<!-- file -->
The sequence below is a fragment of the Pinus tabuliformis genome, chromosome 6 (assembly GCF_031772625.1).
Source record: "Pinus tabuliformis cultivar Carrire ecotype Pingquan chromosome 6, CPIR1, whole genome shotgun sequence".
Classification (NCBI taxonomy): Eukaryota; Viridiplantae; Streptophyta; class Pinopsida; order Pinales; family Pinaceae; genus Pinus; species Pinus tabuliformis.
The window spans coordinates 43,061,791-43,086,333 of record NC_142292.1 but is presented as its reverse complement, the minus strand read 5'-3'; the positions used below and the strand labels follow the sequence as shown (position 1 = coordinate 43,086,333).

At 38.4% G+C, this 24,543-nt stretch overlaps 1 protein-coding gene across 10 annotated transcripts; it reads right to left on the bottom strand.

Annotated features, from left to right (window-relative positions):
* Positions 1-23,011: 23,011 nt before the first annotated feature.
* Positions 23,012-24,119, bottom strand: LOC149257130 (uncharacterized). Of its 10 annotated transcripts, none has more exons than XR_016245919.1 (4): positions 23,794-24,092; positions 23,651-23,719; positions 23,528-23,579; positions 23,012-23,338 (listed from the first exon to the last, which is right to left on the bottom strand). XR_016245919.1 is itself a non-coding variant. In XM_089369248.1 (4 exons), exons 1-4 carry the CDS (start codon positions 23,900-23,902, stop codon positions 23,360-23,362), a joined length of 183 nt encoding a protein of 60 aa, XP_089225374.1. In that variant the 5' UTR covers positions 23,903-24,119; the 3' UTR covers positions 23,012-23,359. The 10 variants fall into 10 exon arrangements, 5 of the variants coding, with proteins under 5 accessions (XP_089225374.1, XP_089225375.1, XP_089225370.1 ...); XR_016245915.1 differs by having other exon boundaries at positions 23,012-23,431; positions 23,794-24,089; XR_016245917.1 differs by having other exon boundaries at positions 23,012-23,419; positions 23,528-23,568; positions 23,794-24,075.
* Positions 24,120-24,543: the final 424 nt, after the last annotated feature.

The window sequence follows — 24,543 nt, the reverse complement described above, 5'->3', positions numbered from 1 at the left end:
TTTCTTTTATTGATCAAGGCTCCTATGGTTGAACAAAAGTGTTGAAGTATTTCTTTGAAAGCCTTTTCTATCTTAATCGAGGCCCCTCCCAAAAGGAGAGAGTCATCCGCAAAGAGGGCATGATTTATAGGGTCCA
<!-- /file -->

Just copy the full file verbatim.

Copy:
The sequence below is a fragment of the Pinus tabuliformis genome, chromosome 6 (assembly GCF_031772625.1).
Source record: "Pinus tabuliformis cultivar Carrire ecotype Pingquan chromosome 6, CPIR1, whole genome shotgun sequence".
Classification (NCBI taxonomy): Eukaryota; Viridiplantae; Streptophyta; class Pinopsida; order Pinales; family Pinaceae; genus Pinus; species Pinus tabuliformis.
The window spans coordinates 43,061,791-43,086,333 of record NC_142292.1 but is presented as its reverse complement, the minus strand read 5'-3'; the positions used below and the strand labels follow the sequence as shown (position 1 = coordinate 43,086,333).

At 38.4% G+C, this 24,543-nt stretch overlaps 1 protein-coding gene across 10 annotated transcripts; it reads right to left on the bottom strand.

Annotated features, from left to right (window-relative positions):
* Positions 1-23,011: 23,011 nt before the first annotated feature.
* Positions 23,012-24,119, bottom strand: LOC149257130 (uncharacterized). Of its 10 annotated transcripts, none has more exons than XR_016245919.1 (4): positions 23,794-24,092; positions 23,651-23,719; positions 23,528-23,579; positions 23,012-23,338 (listed from the first exon to the last, which is right to left on the bottom strand). XR_016245919.1 is itself a non-coding variant. In XM_089369248.1 (4 exons), exons 1-4 carry the CDS (start codon positions 23,900-23,902, stop codon positions 23,360-23,362), a joined length of 183 nt encoding a protein of 60 aa, XP_089225374.1. In that variant the 5' UTR covers positions 23,903-24,119; the 3' UTR covers positions 23,012-23,359. The 10 variants fall into 10 exon arrangements, 5 of the variants coding, with proteins under 5 accessions (XP_089225374.1, XP_089225375.1, XP_089225370.1 ...); XR_016245915.1 differs by having other exon boundaries at positions 23,012-23,431; positions 23,794-24,089; XR_016245917.1 differs by having other exon boundaries at positions 23,012-23,419; positions 23,528-23,568; positions 23,794-24,075.
* Positions 24,120-24,543: the final 424 nt, after the last annotated feature.

The window sequence follows — 24,543 nt, the reverse complement described above, 5'->3', positions numbered from 1 at the left end:
TTTCTTTTATTGATCAAGGCTCCTATGGTTGAACAAAAGTGTTGAAGTATTTCTTTGAAAGCCTTTTCTATCTTAATCGAGGCCCCTCCCAAAAGGAGAGAGTCATCCGCAAAGAGGGCATGATTTATAGGGTCCA